(a) A written financial projection or other written representation that is provided to investors before the sale of interests in the investment states (or leads a reasonable investor to believe) that the investment will not reduce the cumulative tax liability of any investor with respect to any year (within the meaning of A-7 of this section) in such 5-year period; and
(b) No written or oral projections or representations, other than those related to circumstances that are highly unlikely to occur, state (or lead a reasonable investor to believe) that the investment may reduce the cumulative tax liability of any investor with respect to any such year.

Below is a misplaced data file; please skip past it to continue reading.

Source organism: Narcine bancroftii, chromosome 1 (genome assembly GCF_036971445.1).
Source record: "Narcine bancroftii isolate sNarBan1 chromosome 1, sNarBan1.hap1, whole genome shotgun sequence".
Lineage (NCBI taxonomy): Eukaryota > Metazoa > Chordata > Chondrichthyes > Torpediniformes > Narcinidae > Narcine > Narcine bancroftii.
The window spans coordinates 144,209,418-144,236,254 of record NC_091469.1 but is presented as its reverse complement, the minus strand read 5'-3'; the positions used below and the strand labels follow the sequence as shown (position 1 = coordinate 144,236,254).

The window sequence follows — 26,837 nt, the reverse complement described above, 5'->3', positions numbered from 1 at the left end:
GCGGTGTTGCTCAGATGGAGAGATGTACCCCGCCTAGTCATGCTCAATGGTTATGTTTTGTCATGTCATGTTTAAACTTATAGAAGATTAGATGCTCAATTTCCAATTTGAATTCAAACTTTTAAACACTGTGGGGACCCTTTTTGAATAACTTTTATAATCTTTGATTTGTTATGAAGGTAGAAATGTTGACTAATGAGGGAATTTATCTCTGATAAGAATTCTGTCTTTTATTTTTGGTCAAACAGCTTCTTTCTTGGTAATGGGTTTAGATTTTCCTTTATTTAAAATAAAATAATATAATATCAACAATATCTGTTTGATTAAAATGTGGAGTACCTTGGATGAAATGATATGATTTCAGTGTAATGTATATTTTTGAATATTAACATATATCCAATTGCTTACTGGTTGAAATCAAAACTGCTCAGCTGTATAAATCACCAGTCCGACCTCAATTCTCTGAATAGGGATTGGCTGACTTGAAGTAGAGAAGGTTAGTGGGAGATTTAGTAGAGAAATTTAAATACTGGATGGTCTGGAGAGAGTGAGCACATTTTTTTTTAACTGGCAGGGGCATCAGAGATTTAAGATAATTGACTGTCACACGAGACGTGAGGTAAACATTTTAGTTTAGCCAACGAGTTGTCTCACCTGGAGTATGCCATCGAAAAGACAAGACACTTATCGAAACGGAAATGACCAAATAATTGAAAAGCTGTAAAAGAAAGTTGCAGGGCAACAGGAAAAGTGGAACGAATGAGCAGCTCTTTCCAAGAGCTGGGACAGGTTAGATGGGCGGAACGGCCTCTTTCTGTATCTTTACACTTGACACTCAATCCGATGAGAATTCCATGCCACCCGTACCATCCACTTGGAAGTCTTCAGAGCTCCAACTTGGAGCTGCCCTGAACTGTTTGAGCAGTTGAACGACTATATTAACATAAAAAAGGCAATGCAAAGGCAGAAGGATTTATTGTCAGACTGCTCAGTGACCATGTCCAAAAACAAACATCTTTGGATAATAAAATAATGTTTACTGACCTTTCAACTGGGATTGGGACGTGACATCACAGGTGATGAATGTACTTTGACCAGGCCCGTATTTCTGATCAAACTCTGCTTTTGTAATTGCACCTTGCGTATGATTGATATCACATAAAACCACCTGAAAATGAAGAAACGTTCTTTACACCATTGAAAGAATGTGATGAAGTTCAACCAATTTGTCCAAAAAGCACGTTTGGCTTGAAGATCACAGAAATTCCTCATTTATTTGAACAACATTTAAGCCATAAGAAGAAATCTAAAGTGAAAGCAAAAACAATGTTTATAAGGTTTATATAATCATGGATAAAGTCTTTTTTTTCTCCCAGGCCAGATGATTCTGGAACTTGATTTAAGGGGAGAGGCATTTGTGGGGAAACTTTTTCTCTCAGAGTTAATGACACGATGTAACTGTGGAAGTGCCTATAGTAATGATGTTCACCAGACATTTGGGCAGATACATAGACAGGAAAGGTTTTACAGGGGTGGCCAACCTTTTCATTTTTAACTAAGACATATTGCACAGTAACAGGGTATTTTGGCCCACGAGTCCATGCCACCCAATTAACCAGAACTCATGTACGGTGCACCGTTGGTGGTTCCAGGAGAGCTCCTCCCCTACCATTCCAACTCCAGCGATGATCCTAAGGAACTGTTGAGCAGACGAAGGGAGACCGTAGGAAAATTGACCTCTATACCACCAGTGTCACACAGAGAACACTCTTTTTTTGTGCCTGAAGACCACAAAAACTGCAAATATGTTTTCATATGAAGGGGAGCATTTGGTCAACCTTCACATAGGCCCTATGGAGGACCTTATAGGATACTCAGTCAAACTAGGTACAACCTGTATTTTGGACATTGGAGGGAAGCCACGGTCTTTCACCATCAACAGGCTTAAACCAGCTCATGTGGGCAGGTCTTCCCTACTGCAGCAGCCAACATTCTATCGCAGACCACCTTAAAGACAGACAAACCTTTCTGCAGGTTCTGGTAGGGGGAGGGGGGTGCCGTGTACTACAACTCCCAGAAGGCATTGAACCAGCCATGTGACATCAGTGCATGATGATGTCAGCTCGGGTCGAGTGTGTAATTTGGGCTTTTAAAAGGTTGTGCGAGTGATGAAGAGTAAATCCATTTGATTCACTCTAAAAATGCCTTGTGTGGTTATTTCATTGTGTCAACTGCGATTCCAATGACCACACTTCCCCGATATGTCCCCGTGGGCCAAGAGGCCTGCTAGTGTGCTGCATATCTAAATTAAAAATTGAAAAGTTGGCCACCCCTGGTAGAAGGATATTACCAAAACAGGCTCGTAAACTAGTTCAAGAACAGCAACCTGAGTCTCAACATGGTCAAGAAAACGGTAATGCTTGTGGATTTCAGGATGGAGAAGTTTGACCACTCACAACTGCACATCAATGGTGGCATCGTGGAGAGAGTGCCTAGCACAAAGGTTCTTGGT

Thus, a tax shelter for which there are multiple written or oral financial projections or other representations is not a projected income investment if any such projection or representation that relates to circumstances that are not highly unlikely to occur states (or leads a reasonable investor to believe) that the investment may reduce the cumulative tax liability of any investor. See A-57D and A-57F of this section for rules relating to financial projections or other representations that are not made in good faith, that are not based on reasonable economic and business assumptions, or that relate to circumstances that are highly unlikely.
Q-57C. When does an investment reduce the cumulative tax liability of an investor?